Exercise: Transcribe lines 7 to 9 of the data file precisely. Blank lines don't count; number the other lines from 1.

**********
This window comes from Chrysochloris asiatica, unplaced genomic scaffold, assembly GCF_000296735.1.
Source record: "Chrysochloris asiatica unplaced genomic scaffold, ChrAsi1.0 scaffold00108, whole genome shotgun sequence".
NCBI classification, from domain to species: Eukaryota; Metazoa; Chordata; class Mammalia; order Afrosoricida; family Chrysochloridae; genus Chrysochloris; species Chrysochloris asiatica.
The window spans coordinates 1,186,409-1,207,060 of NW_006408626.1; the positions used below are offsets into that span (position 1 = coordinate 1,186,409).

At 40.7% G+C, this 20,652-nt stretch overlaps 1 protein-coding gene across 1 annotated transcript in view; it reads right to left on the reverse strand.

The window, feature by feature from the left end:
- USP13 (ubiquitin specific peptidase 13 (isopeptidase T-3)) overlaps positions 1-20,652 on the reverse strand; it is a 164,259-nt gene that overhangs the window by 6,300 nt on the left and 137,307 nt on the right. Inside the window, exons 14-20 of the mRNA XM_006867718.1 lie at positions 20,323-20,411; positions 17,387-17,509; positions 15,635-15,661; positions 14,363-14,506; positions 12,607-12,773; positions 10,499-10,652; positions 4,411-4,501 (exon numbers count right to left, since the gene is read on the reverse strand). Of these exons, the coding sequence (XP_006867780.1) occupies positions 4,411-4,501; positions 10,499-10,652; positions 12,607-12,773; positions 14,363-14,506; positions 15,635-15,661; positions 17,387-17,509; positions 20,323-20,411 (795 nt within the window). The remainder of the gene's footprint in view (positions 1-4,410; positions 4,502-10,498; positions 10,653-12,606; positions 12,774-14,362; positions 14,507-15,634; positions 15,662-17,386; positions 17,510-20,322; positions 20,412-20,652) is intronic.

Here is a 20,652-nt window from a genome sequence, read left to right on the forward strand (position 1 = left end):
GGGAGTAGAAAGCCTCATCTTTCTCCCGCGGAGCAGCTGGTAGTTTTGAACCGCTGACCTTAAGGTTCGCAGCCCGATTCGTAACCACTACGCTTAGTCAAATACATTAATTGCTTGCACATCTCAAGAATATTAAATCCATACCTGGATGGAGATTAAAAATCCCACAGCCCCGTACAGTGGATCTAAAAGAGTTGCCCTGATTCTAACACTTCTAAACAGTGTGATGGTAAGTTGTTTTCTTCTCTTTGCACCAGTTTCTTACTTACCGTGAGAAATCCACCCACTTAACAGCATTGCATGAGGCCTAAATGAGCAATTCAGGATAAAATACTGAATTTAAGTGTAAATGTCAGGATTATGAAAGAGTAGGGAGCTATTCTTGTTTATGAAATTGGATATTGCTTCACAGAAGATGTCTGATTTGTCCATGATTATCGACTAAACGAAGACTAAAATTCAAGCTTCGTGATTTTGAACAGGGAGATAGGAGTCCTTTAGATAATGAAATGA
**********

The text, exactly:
- USP13 (ubiquitin specific peptidase 13 (isopeptidase T-3)) overlaps positions 1-20,652 on the reverse strand; it is a 164,259-nt gene that overhangs the window by 6,300 nt on the left and 137,307 nt on the right. Inside the window, exons 14-20 of the mRNA XM_006867718.1 lie at positions 20,323-20,411; positions 17,387-17,509; positions 15,635-15,661; positions 14,363-14,506; positions 12,607-12,773; positions 10,499-10,652; positions 4,411-4,501 (exon numbers count right to left, since the gene is read on the reverse strand). Of these exons, the coding sequence (XP_006867780.1) occupies positions 4,411-4,501; positions 10,499-10,652; positions 12,607-12,773; positions 14,363-14,506; positions 15,635-15,661; positions 17,387-17,509; positions 20,323-20,411 (795 nt within the window). The remainder of the gene's footprint in view (positions 1-4,410; positions 4,502-10,498; positions 10,653-12,606; positions 12,774-14,362; positions 14,507-15,634; positions 15,662-17,386; positions 17,510-20,322; positions 20,412-20,652) is intronic.

Here is a 20,652-nt window from a genome sequence, read left to right on the forward strand (position 1 = left end):
GGGAGTAGAAAGCCTCATCTTTCTCCCGCGGAGCAGCTGGTAGTTTTGAACCGCTGACCTTAAGGTTCGCAGCCCGATTCGTAACCACTACGCTTAGTCAAATACATTAATTGCTTGCACATCTCAAGAATATTAAATCCATACCTGGATGGAGATTAAAAATCCCACAGCCCCGTACAGTGGATCTAAAAGAGTTGCCCTGATTCTAACACTTCTAAACAGTGTGATGGTAAGTTGTTTTCTTCTCTTTGCACCAGTTTCTTACTTACCGTGAGAAATCCACCCACTTAACAGCATTGCATGAGGCCTAAATGAGCAATTCAGGATAAAATACTGAATTTAAGTGTAAATGTCAGGATTATGAAAGAGTAGGGAGCTATTCTTGTTTATGAAATTGGATATTGCTTCACAGAAGATGTCTGATTTGTCCATGATTATCGACTAAACGAAGACTAAAATTCAAGCTTCGTGATTTTGAACAGGGAGATAGGAGTCCTTTAGATAATGAAATGA